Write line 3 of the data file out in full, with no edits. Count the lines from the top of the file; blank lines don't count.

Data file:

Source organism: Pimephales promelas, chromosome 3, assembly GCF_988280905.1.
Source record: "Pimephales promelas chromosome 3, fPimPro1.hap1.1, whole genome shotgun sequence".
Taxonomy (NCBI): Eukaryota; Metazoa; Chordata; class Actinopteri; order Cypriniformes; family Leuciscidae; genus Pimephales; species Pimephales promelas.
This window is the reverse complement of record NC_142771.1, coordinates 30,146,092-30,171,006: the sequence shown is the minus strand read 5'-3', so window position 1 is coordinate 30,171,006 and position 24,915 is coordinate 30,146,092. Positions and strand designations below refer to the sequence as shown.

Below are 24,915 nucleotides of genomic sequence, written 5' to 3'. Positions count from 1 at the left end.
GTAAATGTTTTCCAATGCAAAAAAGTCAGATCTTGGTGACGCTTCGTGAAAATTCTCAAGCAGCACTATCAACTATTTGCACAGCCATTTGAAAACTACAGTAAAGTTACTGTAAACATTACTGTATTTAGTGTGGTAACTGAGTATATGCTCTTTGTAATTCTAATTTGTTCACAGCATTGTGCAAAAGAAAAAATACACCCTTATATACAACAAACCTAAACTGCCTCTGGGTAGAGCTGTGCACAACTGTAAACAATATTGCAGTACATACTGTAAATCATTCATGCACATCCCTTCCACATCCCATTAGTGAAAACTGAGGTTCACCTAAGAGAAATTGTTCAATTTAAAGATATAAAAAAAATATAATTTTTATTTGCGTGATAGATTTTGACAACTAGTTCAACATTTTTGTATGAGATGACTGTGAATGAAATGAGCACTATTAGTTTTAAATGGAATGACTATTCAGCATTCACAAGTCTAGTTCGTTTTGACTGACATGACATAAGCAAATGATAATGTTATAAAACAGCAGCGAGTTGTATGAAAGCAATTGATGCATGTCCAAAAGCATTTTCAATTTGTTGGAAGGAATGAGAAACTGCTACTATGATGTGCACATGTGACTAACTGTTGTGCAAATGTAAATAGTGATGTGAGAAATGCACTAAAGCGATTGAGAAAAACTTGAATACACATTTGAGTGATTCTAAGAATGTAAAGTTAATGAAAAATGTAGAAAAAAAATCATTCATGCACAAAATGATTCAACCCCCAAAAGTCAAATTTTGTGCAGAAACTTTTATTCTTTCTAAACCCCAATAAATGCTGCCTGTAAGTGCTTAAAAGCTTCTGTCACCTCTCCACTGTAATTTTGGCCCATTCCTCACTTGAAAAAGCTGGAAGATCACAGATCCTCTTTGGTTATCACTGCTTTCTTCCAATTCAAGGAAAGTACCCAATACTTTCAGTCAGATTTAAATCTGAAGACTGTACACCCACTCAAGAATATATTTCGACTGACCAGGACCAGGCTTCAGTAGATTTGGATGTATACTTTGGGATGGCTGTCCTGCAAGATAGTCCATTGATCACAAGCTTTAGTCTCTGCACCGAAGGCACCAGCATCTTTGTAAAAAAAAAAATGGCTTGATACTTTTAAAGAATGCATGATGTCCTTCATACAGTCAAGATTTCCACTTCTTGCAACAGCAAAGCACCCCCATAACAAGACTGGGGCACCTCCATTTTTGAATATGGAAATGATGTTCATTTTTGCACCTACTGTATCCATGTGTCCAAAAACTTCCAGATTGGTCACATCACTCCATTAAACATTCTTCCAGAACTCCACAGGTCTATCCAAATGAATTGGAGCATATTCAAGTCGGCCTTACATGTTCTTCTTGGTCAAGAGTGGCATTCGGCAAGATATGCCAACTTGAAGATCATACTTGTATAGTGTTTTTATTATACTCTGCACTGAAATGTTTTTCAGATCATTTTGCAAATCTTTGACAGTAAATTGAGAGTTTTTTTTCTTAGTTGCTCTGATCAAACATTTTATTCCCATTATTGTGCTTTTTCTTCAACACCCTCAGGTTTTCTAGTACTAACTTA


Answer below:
Taxonomy (NCBI): Eukaryota; Metazoa; Chordata; class Actinopteri; order Cypriniformes; family Leuciscidae; genus Pimephales; species Pimephales promelas.